War journal – retreat

Well it’s been quite a few days now. Mea culpa, mea maxima culpa.

I still think May was a pretty successful month, on the whole. I’m not sure what I’m going to do with June, so for now here’s more of the same: a semi-coherent journal entry from a soldier in Giacomo’s command during the events of the campaign.

Saturday, November 23rd.

I’m not sure why I bother keeping a journal anymore. It’s certainly not for my own morale; nothing good has happened in the two weeks since Kerrin pass.

The crazy bastards from the south have chased us right through Ferres and into Boscan territory, without giving us so much as a day to regroup and plan. I have no idea how they’ve managed to get such a large force to pursue us so rapidly and efficiently, but unless recon has been lying to us, they’re right on our heels even now. The Boscan army is sitting between us and the coast, so for now we’re stuck in the badlands. Our rations are getting thinner every day, and there’s no way we’ll be able to scavenge enough from the land to sustain ourselves – if we don’t break through or surrender inside the fortnight, we’ll probably face starvation.

The original plan was to make a stand two days north of the pass and try to negotiate a surrender – even the boss knew that the odds we were up against were flat out impossible. Something spooked him, though, and because of that we’re on the run. Naturally, rumours have cropped up to make up for his silence on the matter, covering every possibility from the paranoid to the terrifying. Normally I wouldn’t pay much attention to speculation from the hobbyist soldiers we’ve been dragging along with us, but the sad truth is that a lot of what they’re saying makes sense.

One story has it that the Littorand army has started working with the Boscan troops camped to the west; I didn’t think it was very credible when I heard it, but every day makes it seem more likely. The Boscans don’t seem to have any reason to be where they are except to catch us on the run, and the army pursuing us seems unwilling or unable to halt its pursuit. That alone is suspicious; we’ve been outside the borders of Littorand for more than twelve days, and we’re damn sure they don’t have any other units operating in the area. Rushing out this far puts them in exactly the same position we’re in now – it’ll only be a matter of time before the imperial army notices them and moves to cut off their retreat. So maybe it does add up to the two of them working together. I’m damned if I can tell why, though – if anything, the last few months would only have served to increase the enmity between them.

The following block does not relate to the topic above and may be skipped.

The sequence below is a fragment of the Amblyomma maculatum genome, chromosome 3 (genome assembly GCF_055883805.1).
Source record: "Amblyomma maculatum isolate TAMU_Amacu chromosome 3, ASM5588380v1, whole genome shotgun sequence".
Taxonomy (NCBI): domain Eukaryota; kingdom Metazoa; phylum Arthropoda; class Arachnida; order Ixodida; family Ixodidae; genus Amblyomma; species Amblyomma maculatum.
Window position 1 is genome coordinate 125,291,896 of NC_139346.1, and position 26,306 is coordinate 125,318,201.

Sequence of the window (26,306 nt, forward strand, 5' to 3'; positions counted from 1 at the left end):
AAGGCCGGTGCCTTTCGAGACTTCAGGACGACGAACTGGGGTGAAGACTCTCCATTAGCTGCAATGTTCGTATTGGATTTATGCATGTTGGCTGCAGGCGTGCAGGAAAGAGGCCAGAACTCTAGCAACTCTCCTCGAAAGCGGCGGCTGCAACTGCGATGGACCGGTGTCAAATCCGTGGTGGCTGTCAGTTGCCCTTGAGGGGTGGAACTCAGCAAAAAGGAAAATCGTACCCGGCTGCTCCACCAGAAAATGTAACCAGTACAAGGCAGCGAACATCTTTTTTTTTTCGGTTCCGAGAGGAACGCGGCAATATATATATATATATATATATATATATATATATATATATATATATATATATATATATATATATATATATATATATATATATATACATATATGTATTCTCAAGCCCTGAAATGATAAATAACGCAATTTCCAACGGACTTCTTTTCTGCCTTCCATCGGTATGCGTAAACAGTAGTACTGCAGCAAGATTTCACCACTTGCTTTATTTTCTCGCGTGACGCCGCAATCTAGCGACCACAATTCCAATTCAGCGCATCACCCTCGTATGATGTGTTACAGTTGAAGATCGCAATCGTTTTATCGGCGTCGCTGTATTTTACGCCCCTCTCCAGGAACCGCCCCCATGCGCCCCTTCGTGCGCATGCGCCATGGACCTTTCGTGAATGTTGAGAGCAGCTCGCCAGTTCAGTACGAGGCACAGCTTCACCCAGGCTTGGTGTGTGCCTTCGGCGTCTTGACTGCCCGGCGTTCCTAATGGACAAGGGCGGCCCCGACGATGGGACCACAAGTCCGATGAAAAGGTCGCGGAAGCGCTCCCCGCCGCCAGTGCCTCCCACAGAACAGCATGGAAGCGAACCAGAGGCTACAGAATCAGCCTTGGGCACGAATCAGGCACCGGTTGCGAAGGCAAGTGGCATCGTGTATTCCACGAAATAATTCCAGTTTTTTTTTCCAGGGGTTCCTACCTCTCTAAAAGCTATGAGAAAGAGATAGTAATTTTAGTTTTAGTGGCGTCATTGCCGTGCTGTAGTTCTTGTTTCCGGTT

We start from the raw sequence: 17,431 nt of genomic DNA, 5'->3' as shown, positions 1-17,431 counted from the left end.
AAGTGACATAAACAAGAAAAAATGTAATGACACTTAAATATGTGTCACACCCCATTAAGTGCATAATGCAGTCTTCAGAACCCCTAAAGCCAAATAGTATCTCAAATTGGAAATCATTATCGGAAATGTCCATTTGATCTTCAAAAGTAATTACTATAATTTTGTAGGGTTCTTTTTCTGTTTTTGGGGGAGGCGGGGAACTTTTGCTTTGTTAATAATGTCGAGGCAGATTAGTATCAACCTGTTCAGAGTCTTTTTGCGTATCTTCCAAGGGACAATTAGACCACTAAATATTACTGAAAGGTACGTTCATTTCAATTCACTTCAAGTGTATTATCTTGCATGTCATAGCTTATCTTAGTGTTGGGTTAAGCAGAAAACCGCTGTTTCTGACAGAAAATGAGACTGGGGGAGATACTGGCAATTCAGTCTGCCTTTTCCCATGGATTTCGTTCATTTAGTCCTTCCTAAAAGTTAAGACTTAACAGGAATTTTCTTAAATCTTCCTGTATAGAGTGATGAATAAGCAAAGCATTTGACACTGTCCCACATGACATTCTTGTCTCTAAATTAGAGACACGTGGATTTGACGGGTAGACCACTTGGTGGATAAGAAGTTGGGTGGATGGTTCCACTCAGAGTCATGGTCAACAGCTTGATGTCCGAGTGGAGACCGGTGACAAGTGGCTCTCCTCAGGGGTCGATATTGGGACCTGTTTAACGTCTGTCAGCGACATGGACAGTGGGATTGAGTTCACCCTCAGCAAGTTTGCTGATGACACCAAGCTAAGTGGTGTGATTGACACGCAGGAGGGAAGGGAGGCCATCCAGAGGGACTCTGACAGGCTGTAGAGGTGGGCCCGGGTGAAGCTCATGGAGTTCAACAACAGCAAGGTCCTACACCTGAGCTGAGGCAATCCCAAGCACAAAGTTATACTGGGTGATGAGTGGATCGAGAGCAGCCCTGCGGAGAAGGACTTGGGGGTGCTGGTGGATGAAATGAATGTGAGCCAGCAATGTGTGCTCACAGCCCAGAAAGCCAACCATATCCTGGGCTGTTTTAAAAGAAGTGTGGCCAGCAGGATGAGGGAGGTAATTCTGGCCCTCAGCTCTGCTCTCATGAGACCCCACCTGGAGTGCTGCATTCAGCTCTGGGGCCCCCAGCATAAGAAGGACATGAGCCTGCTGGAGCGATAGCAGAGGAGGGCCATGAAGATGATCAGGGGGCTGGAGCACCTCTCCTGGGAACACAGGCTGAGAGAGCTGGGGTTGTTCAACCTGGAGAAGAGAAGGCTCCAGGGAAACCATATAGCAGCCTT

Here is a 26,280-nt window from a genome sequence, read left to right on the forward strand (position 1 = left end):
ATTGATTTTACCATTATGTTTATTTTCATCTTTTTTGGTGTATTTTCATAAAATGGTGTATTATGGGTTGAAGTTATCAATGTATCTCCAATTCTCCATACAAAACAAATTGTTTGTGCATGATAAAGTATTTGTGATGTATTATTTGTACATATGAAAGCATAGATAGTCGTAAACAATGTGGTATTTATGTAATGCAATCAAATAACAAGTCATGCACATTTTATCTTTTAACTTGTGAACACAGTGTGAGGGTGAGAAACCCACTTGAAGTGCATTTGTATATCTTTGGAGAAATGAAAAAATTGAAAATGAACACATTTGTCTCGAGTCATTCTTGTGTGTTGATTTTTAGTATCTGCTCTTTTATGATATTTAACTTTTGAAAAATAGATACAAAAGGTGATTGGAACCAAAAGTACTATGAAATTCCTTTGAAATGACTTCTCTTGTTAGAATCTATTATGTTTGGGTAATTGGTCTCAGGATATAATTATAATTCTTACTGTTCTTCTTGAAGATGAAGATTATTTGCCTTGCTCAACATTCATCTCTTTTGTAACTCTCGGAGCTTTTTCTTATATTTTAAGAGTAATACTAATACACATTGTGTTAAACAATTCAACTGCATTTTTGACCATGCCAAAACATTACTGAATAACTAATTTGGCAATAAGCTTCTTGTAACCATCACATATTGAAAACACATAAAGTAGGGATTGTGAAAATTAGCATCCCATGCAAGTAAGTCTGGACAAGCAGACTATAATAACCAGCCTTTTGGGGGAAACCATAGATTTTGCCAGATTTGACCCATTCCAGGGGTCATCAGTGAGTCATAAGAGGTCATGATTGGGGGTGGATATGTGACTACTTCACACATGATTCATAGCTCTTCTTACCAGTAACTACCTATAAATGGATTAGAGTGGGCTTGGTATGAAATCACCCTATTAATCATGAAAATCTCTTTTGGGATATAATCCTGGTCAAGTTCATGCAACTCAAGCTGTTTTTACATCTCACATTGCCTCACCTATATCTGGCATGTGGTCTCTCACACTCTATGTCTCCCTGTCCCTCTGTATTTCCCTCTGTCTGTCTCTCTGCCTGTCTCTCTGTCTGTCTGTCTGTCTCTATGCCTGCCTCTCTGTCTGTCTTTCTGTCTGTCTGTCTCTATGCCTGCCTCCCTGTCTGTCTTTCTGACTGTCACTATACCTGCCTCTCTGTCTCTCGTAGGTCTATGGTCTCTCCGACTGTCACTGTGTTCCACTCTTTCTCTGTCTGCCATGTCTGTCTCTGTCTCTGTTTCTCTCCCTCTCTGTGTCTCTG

There’s some others who think that we’re being chased because the commander’s got some vital piece of intel or technology that the politicians down south can’t afford to let him have. If that’s the case, then I almost feel sorry for the army behind us. After all, if they’re not working with Bosca then they’re taking a huge risk pursuing so far into hostile territory. In a way, though, they almost deserve it – there’s no way they could have been ignorant of how little regard Littorand’s political leaders have for the lives of their soldiers. I signed up well aware of the dangers the ADF had in store for me, and I doubt I would have joined if they’d included the caprice demonstrated by the “leaders” of the authoritarian states. These guys must have been a little crazy in the first place, I think.

Of course, “crazy” might not cover even half of it if the latest version of events is true. The word’s being going round for a while that the third division didn’t finish its mission fast enough to avoid being encircled, but apparently there’s more to the story. A few communications techs say that they’ve overheard bits of Littorand radio chatter that imply that the third division tried to surrender and got shelled after they disarmed. There’s talk of people being herded into camps, and I’m not sure I can just dismiss it. If I’ve learned one thing from this campaign, it’s that the people in Littorand hate us – I mean the augmented. I’ve seen the rhetoric that got splashed all over their TV broadcasts in the last few years, sure, but I always thought it was just hollow threats from a vocal minority. The looks I’ve gotten from the prisoners we took aver the last couple of months have taught me better: they’re afraid of us.

So maybe they’re hell-bent on catching us because they don’t know any better. If they see us as monsters, then perhaps they figure it’s worth risking their lives to kill us.

I just have to hope that’s just my paranoia speaking.

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3 Responses to War journal – retreat

  1. Jams says:

    Of the monologue pieces you’ve written for this blog, I think this is among my favourites. I like the sense it evokes of the world’s politics and conflicting cultures. Most of the other AW project-related posts – even the two Giacomo ones, which I really enjoyed – felt compartmentalised and a little dry by comparison, but this one makes good use of the journal format I think. The soldier’s uncertainty about the facts of the situation was also a nice touch.

    I’m finding this setting gets more engaging the lower you go down the ranks.

  2. Jamus says:


    where is my daily reading material >:{

  3. john says:

    Realised I never actually replied to this; time to fix that!

    I’m glad you enjoyed the piece. I deliberately tried to keep some uncertainty in it: while I know exactly what’s going on (and Giacomo probably has a reasonable idea), the audience only have context to go by – it seemed appropriate to give the perspective character a similar limit to their knowledge.

    I took a few pages (har har) out of Myth II’s journals, especially the narrator’s occasional conjecture. Glad to see it worked. ;)

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